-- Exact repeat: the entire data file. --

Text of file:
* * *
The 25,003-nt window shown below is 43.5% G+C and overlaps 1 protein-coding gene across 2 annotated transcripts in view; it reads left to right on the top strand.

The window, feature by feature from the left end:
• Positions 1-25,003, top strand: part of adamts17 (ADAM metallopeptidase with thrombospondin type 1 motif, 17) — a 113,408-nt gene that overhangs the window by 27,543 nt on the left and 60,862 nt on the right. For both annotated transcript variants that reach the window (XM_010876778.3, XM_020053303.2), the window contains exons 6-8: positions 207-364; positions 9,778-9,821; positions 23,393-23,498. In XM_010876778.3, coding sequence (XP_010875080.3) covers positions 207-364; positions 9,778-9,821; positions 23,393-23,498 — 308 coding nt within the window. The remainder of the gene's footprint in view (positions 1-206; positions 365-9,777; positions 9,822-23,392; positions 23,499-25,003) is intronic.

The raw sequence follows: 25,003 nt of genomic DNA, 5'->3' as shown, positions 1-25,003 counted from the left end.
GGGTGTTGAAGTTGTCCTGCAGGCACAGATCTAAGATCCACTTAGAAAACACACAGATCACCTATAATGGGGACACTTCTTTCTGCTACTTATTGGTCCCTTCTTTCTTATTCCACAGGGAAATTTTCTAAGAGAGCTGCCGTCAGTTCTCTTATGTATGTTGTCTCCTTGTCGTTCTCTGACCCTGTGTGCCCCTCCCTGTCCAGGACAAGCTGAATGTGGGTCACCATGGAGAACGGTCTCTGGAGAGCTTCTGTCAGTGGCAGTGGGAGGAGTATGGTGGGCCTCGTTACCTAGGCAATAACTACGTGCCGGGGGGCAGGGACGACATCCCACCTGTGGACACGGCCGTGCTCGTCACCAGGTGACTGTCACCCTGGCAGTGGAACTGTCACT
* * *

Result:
The 25,003-nt window shown below is 43.5% G+C and overlaps 1 protein-coding gene across 2 annotated transcripts in view; it reads left to right on the top strand.

The window, feature by feature from the left end:
• Positions 1-25,003, top strand: part of adamts17 (ADAM metallopeptidase with thrombospondin type 1 motif, 17) — a 113,408-nt gene that overhangs the window by 27,543 nt on the left and 60,862 nt on the right. For both annotated transcript variants that reach the window (XM_010876778.3, XM_020053303.2), the window contains exons 6-8: positions 207-364; positions 9,778-9,821; positions 23,393-23,498. In XM_010876778.3, coding sequence (XP_010875080.3) covers positions 207-364; positions 9,778-9,821; positions 23,393-23,498 — 308 coding nt within the window. The remainder of the gene's footprint in view (positions 1-206; positions 365-9,777; positions 9,822-23,392; positions 23,499-25,003) is intronic.

The raw sequence follows: 25,003 nt of genomic DNA, 5'->3' as shown, positions 1-25,003 counted from the left end.
GGGTGTTGAAGTTGTCCTGCAGGCACAGATCTAAGATCCACTTAGAAAACACACAGATCACCTATAATGGGGACACTTCTTTCTGCTACTTATTGGTCCCTTCTTTCTTATTCCACAGGGAAATTTTCTAAGAGAGCTGCCGTCAGTTCTCTTATGTATGTTGTCTCCTTGTCGTTCTCTGACCCTGTGTGCCCCTCCCTGTCCAGGACAAGCTGAATGTGGGTCACCATGGAGAACGGTCTCTGGAGAGCTTCTGTCAGTGGCAGTGGGAGGAGTATGGTGGGCCTCGTTACCTAGGCAATAACTACGTGCCGGGGGGCAGGGACGACATCCCACCTGTGGACACGGCCGTGCTCGTCACCAGGTGACTGTCACCCTGGCAGTGGAACTGTCACT